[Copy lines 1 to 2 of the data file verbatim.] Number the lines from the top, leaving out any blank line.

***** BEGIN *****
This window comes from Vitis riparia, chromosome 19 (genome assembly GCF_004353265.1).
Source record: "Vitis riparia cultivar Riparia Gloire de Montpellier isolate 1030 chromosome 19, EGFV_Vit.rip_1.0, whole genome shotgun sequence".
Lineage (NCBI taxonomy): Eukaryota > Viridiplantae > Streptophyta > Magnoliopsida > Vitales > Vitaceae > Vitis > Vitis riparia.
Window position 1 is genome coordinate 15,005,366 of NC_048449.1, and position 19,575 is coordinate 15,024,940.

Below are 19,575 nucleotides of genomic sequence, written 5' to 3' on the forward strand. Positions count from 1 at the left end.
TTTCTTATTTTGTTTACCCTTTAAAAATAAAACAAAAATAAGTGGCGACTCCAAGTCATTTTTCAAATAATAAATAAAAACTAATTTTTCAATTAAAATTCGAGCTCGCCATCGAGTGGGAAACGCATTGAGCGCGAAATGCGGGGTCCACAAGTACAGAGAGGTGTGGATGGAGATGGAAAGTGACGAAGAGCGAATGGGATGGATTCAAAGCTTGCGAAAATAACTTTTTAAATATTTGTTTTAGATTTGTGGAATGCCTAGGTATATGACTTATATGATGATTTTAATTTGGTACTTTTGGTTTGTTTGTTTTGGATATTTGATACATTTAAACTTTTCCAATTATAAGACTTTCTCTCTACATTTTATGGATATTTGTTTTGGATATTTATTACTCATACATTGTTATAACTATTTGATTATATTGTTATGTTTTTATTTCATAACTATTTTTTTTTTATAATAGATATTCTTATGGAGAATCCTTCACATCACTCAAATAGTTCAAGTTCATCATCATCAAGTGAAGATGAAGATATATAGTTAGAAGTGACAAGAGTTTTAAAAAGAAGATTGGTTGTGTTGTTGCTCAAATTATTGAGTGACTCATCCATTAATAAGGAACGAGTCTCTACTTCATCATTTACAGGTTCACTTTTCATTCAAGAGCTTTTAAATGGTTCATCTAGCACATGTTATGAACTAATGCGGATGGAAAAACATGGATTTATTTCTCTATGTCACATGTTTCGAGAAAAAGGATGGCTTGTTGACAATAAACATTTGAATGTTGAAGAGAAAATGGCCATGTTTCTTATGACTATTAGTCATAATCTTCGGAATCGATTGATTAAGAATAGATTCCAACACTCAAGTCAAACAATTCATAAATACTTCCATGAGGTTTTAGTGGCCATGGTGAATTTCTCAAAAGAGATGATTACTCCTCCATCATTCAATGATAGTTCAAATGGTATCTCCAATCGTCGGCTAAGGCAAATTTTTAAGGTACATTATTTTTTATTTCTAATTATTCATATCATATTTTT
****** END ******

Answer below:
This window comes from Vitis riparia, chromosome 19 (genome assembly GCF_004353265.1).
Source record: "Vitis riparia cultivar Riparia Gloire de Montpellier isolate 1030 chromosome 19, EGFV_Vit.rip_1.0, whole genome shotgun sequence".